My new book, OUR DAILY BREAD, which will be out in September explores the idea of ‘us’ vs ‘them’. Who do we consider members of our community, of our family, of our tribe?
As many of you know, I spend a lot of time in church basement rooms with other people who want to stay clean and sober one day at a time. One of the things that never ceases to amaze me is how alike we all are, even though we may seem very different at first glance. In these rooms are people of every race, of every economic level, nationality, every occupation and age group. The guy just out of prison sits next to the cop, the hooker sits next to the nun . . . and so on. Here, we are all members of the same group — the only thing you need for admission is a desire to stop drinking or drugging.
Pretty simple. And what’s interesting is that the people here are willing to accept the person next to them because they were similarly accepted when they first crawled through the doors, broken, desperate and in enormous pain.
These rooms, and these people, are pretty rare, I think. Every day, in the regular world, I run across people like the man I met at a party recently who said he didn’t want to pay for health care for “those fat slobs in (he named a poverty-stricken neighborhood near us) who do nothing but eat junk food all day long.” I asked him how much time he spent in that neighborhood. He looked at me like I was nuts and said he never went there.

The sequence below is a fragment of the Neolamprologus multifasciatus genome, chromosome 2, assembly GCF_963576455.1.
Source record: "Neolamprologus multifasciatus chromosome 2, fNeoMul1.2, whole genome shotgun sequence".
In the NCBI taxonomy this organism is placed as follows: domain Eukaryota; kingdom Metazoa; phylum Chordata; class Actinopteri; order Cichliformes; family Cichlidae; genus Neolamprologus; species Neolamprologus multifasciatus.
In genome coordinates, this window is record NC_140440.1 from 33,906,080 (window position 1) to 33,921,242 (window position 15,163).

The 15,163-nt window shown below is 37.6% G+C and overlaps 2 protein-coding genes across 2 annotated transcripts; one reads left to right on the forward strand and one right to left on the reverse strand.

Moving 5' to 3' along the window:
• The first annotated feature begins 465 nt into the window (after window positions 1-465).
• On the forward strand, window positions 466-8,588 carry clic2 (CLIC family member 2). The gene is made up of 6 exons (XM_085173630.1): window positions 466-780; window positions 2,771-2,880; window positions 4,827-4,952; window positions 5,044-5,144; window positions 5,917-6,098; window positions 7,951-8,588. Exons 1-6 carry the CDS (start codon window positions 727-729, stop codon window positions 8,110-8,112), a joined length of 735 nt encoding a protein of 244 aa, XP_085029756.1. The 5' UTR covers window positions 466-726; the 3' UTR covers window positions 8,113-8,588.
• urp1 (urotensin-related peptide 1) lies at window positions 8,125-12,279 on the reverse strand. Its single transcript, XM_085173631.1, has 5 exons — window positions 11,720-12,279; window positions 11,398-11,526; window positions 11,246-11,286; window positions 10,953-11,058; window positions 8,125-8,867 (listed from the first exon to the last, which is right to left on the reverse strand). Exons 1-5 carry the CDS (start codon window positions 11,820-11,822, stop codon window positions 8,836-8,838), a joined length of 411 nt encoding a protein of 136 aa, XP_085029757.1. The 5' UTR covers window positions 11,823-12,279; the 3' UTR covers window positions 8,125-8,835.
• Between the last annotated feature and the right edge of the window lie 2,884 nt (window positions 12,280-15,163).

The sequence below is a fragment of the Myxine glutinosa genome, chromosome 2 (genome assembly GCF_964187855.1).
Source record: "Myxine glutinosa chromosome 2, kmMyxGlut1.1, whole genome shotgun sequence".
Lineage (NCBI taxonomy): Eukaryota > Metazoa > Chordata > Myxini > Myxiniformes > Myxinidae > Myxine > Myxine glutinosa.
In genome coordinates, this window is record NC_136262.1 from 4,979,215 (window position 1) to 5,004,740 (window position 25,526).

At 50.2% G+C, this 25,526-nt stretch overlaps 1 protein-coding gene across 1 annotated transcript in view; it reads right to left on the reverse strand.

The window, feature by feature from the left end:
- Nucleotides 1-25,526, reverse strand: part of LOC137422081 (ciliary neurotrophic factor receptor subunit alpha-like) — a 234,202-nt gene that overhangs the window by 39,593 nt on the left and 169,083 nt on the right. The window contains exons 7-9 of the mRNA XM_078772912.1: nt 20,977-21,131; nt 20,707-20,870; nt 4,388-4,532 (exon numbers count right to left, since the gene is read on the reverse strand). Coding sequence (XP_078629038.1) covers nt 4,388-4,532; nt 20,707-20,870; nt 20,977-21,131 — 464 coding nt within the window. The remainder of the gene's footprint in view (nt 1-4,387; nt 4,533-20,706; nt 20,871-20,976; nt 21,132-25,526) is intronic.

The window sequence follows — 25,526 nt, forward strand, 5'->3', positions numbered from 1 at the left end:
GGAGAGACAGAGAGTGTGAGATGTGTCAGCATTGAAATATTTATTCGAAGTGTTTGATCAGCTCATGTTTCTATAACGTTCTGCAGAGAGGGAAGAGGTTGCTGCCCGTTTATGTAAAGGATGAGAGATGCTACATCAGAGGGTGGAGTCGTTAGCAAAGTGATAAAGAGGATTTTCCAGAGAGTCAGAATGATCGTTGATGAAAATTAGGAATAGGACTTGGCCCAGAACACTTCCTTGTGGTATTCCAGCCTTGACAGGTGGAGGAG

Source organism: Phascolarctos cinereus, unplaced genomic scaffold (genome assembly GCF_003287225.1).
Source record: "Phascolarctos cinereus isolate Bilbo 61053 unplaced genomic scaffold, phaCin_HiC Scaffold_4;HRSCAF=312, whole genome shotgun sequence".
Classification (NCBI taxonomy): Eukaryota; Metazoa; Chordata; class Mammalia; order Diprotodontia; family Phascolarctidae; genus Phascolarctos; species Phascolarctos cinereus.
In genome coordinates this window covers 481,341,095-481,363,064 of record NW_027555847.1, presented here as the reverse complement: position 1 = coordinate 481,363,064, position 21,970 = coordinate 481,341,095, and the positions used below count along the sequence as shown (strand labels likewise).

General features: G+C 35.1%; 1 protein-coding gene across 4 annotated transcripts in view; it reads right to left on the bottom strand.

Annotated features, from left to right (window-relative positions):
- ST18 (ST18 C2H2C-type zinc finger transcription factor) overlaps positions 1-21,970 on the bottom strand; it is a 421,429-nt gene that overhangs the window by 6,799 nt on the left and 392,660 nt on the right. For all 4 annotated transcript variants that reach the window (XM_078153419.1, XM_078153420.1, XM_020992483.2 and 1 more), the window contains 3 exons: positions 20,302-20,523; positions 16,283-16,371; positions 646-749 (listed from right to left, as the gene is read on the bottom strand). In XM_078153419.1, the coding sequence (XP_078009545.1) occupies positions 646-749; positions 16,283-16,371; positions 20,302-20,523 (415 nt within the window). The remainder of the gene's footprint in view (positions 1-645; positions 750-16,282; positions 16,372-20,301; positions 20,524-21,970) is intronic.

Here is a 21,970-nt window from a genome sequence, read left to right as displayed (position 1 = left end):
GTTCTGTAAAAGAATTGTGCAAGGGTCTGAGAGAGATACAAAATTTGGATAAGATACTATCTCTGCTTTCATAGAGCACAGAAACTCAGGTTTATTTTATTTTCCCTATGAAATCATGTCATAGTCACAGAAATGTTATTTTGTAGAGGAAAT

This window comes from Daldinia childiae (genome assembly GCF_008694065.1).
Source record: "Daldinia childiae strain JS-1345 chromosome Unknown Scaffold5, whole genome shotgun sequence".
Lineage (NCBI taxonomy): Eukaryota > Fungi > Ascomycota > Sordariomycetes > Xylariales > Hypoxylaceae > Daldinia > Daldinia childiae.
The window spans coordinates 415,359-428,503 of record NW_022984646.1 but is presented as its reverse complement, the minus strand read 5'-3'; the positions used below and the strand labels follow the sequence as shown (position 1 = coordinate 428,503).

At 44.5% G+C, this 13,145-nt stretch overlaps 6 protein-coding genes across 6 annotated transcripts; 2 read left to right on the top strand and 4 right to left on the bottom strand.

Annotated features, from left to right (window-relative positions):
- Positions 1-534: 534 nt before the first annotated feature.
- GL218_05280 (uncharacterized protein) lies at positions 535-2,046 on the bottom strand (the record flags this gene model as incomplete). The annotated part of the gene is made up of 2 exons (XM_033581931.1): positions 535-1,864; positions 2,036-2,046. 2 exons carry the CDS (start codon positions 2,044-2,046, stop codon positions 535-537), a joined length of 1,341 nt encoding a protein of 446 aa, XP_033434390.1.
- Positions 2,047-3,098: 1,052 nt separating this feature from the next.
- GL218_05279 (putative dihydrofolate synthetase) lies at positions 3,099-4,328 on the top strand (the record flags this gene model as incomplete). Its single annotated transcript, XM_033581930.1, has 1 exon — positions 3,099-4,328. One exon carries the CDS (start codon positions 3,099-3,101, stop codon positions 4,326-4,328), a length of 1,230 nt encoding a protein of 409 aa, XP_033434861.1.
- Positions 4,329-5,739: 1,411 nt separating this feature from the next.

“So, you probably don’t know,” I said, “that there aren’t any grocery stores in that neighborhood. There’s nowhere within a reasonable distance for people to get fresh produce, particularly people who don’t have cars. And there are also no banks, and little in the way of health care. There are, however, a vast number of cheap fast-food restaurants, some of which you might even own stock in, and convenience stores where overpriced highly processed food is the norm.” (You might be interested in this article on urban ‘food deserts’.)
He didn’t want to talk to me any more after that, and maybe I can’t blame him. I probably sounded a bit snippy, but it always annoys me when someone refers to a group of people as ‘those people’. A lack of empathy is often at the root of such statements, I find.
Who do you consider, “Those People?” Who is “Other” to you? Muslims? Europeans? Canadians? Americans? Rich people? Hollywood types? Jews? Fundamentalist Christians? Liberal? Conservative? Socialist? Republican? Democrat? What does that say about you?
Or, are you considered one of ‘those people’? How does that feel? What would you like to tell the people who have placed you at the margins of their world?